Is the Internet working today, or is it dead as a doornail? If it is working, will it still work tomorrow or the day after?
A decade ago, "Internet dead: pictures at 11" stories were common online, but not of any interest to the rest of the world. Now that most businesses depend on e-mail and Web sites for information and services, its collapse would have a huge economic impact.
Nothing less than collapse was threatened last week, when an advisory was released by Internet security monitor Cert about a hole in the Simple Network Management Protocol (SNMP), which is used in most of the devices that make the Internet work.
At the time of writing, there was no evidence that the hole had been exploited. However, there is no reason to suppose it won't be. You cannot expect the "black hats" to have a sudden change of heart, and you would be a fool to bank on it.
So what it really boils down to is whether the techies who keep contemporary society running - this may well mean you - manage to patch SNMP systems in time, if, indeed, all the necessary patches are available.
Considering the number of systems still afflicted by viruses for which patches were available more than a year ago, this seems unlikely.
In addition, the mainstream UK press has so far failed to play a part in reporting the vulnerability. It might be useful to whip up a bit of hysteria - something to get board members out of bed to ask whether appropriate actions are being taken. But, again, that is unlikely to happen until someone takes out eBay and Amazon - the Twin Towers of Internet commerce.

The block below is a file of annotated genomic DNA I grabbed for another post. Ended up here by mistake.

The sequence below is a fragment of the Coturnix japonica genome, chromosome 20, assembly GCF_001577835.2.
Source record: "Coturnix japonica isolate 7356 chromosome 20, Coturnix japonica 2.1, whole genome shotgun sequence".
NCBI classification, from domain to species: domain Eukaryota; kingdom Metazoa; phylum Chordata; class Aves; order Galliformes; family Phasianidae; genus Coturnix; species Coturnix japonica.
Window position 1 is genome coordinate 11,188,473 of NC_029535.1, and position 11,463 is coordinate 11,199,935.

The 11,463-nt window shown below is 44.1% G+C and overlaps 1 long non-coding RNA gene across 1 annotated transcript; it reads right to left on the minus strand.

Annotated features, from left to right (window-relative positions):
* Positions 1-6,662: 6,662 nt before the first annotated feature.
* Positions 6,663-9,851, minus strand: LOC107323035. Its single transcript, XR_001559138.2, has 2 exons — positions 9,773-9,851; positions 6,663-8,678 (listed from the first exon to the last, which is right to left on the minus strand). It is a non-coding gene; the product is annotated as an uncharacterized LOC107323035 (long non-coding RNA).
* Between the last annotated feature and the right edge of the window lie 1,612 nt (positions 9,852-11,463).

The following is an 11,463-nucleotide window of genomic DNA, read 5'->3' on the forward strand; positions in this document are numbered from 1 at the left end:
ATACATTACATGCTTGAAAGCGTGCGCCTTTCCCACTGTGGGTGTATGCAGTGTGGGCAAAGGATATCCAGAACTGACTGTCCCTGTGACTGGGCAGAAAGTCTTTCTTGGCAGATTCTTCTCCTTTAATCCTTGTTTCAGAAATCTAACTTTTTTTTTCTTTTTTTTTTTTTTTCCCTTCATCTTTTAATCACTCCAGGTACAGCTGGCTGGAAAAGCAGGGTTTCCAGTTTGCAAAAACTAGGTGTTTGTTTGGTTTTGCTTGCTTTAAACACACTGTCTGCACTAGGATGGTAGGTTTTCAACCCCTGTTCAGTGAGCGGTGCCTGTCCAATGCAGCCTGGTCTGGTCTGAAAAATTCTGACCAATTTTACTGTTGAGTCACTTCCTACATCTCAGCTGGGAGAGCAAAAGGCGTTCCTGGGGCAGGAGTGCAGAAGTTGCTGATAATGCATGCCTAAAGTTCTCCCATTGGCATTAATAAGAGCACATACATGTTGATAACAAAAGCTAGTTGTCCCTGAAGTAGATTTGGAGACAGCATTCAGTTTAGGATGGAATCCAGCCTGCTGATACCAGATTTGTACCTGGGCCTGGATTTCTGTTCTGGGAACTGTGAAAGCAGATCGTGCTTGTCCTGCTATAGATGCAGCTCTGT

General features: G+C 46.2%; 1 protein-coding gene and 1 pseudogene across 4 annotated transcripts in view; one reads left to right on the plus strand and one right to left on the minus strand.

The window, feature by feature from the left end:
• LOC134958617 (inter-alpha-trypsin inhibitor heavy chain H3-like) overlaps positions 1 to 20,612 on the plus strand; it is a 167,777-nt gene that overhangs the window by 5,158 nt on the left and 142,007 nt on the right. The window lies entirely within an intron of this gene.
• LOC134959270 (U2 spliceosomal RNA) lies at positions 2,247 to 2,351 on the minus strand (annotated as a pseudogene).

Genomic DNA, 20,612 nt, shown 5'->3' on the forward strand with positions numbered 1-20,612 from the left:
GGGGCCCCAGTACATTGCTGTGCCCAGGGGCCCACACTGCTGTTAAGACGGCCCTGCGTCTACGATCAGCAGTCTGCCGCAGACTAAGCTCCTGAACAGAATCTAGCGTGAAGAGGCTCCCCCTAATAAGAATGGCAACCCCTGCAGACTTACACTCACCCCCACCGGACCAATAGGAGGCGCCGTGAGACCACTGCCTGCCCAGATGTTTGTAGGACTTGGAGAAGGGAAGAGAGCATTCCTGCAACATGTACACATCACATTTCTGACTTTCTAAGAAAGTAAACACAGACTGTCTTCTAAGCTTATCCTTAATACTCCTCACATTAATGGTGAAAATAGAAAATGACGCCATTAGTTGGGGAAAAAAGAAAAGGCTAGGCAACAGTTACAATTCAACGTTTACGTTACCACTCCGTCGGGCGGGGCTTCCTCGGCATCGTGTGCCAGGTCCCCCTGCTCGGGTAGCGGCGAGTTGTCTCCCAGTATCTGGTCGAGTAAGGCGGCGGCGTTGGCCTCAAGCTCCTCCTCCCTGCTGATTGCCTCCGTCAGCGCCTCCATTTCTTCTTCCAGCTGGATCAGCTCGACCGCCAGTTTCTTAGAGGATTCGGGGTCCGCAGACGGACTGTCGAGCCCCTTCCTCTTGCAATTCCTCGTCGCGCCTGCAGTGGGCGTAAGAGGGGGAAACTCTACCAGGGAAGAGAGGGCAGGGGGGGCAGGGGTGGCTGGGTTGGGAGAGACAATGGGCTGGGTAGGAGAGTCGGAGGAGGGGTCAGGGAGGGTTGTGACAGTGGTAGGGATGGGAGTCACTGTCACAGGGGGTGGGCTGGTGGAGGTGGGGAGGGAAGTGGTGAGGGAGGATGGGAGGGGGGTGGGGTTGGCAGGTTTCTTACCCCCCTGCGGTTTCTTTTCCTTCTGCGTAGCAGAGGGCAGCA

The best we can hope for is that everyday life will continue as normal, as happened after the Y2K century date change scare. However, as with Y2K, the flaw will cost money to fix, and therefore leave the world somewhat worse off than it was before.
There is also a significant difference from Y2K: there is no guarantee that further holes will not be found in the Internet's software infrastructure. It could happen again next week, next month or next year.
Microsoft may be only peripherally involved with the SNMP scare, but Bill Gates' sudden and belated conversion to the cause of Trustworthy Computing could strike a chord. The ubiquity of the Internet, like the ubiquity of Windows, is both a benefit and a danger. Universal use means universal vulnerability.
And if the Internet goes down, you cannot switch to an alternative. There isn't one.
Jack Schofield is computer editor at the Guardian